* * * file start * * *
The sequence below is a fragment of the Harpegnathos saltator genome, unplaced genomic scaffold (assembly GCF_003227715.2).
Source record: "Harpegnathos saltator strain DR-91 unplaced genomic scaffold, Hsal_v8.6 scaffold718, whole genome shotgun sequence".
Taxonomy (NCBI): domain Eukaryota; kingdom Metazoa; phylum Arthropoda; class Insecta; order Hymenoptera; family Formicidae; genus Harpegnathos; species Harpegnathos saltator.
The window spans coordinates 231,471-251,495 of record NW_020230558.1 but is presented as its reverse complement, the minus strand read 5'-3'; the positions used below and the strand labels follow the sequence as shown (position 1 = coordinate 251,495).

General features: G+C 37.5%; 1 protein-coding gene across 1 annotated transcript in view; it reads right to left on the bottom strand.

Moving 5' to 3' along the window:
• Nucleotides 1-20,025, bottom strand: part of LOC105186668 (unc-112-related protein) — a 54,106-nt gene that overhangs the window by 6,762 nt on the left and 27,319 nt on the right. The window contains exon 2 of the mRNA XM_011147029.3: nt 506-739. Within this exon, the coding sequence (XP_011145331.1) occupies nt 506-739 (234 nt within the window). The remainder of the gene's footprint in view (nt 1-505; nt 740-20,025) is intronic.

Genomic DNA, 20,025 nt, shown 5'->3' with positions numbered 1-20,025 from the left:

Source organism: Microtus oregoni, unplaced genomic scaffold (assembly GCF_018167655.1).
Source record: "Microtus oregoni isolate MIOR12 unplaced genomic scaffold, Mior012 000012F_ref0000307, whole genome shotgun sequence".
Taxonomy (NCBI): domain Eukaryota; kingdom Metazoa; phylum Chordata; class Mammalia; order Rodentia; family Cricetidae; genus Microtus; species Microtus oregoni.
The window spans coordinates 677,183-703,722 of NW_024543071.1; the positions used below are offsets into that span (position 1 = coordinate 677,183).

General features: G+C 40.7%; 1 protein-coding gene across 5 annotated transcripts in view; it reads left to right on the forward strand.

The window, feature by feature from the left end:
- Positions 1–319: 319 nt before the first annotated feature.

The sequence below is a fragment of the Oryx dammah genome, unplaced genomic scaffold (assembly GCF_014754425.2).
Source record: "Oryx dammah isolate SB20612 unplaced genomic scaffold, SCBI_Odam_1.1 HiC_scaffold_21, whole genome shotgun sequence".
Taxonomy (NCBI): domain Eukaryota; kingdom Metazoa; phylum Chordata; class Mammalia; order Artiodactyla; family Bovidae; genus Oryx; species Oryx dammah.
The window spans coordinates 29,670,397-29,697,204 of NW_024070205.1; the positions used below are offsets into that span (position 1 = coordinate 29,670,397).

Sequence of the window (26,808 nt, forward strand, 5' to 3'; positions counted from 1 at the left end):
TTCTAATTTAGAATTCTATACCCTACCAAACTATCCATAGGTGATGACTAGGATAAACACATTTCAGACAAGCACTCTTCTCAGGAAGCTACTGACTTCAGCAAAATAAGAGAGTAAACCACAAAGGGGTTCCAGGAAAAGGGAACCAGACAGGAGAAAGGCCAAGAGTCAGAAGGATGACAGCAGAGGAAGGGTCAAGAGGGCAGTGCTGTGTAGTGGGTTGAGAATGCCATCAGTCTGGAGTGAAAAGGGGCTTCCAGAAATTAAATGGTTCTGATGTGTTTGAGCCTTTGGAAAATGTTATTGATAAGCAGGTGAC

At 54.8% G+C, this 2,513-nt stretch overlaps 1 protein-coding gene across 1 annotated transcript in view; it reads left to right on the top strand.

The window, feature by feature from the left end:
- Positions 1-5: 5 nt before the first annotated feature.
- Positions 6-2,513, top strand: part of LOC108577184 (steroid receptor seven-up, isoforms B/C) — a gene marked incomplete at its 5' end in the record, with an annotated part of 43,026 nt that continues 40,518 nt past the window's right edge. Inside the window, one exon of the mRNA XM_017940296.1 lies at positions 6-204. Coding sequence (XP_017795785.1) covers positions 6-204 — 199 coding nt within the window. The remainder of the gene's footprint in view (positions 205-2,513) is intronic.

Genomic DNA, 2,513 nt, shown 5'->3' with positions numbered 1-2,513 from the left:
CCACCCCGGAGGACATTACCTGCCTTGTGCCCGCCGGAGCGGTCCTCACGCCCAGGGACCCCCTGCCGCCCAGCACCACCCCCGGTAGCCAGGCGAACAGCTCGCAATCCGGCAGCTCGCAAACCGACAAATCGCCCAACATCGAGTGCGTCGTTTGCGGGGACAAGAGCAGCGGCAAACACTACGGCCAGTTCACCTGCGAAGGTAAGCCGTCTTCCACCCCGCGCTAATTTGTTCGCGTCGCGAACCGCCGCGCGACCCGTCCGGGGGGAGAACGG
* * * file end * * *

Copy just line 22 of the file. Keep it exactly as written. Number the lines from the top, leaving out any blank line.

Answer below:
At 54.8% G+C, this 2,513-nt stretch overlaps 1 protein-coding gene across 1 annotated transcript in view; it reads left to right on the top strand.